DJ Marky, Brazil's top drum 'n' bass DJ, is also an international star, spinning more in London and Germany than in his home of São Paulo. Marco Antonio Silva's (aka Marky) intense drum 'n' bass remixes of songs by Jorge Ben, Bebel Gilberto and Fernanda Porto grace his CDs Audio Architecture (SambaLoco/Trama, 2000) and Movement: The Brazilian Job (Streetbeat, 2002). Currently working on his artist debut and launching his own label, Lime & Sugar, with producer XRS, DJ Marky is a spirited soldier for Brazilian drum 'n' bass.

Whereas DJ Marky makes mixes as hard as those of Ed Rush and Optical, Wagner Borges Ribeiro de Souza, aka DJ Patife, revels in lush street sambas and blissful bossa novas. Patife's ebullient personality reflects his knack for lacing mixes with the hand percussion and funky sounds heard on DJ Patife Presents Sounds of Drum 'n' Bass (SambaLoco/Trama, 1999) and Cool Steps (SambaLoco/Trama, 2001).

An accomplished and recognized Brazilian musician who has composed more than 400 soundtracks for film and TV, Fernanda Porto's “Sambassim” is a Brazilian drum 'n' bass anthem of sorts. Porto's self-titled CD (Trama, 2002) mixes Brazilian guitars and pianos, Bible scripture, poetry and classically trained vocals and piano with drum 'n' bass beats and adventurous computer-realized arrangements.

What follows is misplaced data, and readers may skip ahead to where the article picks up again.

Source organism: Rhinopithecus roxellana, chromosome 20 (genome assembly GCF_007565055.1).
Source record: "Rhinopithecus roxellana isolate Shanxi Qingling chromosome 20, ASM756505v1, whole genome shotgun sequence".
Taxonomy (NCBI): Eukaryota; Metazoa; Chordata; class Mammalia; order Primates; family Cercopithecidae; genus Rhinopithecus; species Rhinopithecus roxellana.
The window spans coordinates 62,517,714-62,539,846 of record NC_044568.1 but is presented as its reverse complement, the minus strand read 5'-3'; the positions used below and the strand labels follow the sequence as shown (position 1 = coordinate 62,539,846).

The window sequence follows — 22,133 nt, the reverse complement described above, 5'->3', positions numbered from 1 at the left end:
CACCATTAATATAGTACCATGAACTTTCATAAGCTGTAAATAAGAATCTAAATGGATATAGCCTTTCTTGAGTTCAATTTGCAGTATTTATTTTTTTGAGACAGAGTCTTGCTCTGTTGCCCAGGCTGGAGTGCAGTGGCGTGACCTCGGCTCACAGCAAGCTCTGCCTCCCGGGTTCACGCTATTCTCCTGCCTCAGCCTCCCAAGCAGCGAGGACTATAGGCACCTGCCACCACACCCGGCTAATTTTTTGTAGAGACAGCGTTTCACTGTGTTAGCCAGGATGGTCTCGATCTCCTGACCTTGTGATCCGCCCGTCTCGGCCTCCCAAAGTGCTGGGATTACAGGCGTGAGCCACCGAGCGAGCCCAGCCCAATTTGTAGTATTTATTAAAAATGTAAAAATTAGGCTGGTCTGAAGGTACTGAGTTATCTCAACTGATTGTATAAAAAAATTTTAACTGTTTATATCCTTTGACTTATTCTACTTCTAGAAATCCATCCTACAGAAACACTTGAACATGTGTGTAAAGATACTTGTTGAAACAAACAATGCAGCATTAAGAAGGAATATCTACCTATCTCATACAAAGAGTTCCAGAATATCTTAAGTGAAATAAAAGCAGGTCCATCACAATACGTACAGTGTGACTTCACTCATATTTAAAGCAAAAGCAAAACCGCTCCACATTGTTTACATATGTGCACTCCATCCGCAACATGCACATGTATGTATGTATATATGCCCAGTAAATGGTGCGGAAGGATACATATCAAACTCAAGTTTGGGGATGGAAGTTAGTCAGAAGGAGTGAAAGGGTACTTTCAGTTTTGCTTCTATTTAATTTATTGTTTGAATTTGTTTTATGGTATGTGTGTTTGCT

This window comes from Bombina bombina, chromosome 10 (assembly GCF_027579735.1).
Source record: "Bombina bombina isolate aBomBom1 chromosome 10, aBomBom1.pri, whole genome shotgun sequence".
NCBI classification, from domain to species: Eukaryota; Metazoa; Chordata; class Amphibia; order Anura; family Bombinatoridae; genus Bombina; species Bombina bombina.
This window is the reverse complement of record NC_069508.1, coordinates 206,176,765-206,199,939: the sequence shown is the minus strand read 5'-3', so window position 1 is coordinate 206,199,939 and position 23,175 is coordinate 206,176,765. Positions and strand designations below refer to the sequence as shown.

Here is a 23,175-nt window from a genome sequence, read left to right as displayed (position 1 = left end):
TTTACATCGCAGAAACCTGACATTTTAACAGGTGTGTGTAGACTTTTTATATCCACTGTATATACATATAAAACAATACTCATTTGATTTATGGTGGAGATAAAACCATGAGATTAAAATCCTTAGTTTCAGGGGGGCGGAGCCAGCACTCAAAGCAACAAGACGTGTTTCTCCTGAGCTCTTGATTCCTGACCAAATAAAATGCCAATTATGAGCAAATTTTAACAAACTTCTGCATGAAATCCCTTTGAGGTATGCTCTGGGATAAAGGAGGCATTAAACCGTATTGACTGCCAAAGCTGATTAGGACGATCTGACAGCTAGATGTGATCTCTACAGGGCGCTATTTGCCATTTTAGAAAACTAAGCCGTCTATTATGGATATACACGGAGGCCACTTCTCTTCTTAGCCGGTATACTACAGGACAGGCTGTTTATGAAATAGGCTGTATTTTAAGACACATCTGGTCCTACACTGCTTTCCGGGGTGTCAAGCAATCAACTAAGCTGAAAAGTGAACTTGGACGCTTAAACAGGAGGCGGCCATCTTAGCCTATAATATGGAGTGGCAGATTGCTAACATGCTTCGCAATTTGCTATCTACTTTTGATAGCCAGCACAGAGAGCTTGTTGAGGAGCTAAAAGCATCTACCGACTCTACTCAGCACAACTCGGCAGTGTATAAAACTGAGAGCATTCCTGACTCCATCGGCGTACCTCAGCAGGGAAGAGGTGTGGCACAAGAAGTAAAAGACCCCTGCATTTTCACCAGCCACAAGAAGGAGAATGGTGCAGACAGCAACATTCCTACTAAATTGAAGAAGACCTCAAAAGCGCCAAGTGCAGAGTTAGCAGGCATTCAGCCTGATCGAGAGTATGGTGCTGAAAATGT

Xerxes de Oliveria, aka XRS, is the man behind the music, lending his skills to many players on the Brazilian scene. Working with Marky and Patife as XRS Land in the late '90s, he released Sarau (SambaLoco, 2000), which included the epic production, “The Secrets of Floating Island.” XRS has remixed tracks by Everything but the Girl (“Corcovado”), Roni Size (“Lyric on My Lips”), Bebel Gilberto (“So Nice”) and Fernanda Porto (“Sambassim”).


The jury is out, even among the DJs of Rio and São Paulo, on the best way to make a track sound Brazilian. For his incredibly popular remix of Jorge Ben & Toquinho's “Carolina Carol Bela” — called “LK (Carolina Carol Bela)” — DJ Marky and XRS Land combined drum 'n' bass with tropicalia. Over a slamming beat, the song unfurls via dueling Brazilian guitars, strobing vocals and some spooky keyboard sounds.

“‘LK’ was strange tune,” Marky says. “I got a good drum sample from one of my dad's old records recorded in 1969, and XRS and I set it as the middle of a tune, but we had no idea what to do with the beginning. We thought it needed a little vocal, so we sampled Jorge Ben's vocal [from “Carolina Carol Bela”] for later in the tune, but still no intro. We also took Jorge Ben's guitar and XRS cut it up by hand, using the marks in the Roland sampler. It is one guitar, but we cut it and rearranged the notes so it played as counterpoint to itself; it sounds like two guitars. We got the '70s organ from the Roland JV1080. We also pitched up the vocal from a famous American record that I just put on 45 rpm. I cut up all the little syllables and recorded it into Logic. It sounds like a transformer move on the crossfader, but I did it manually.”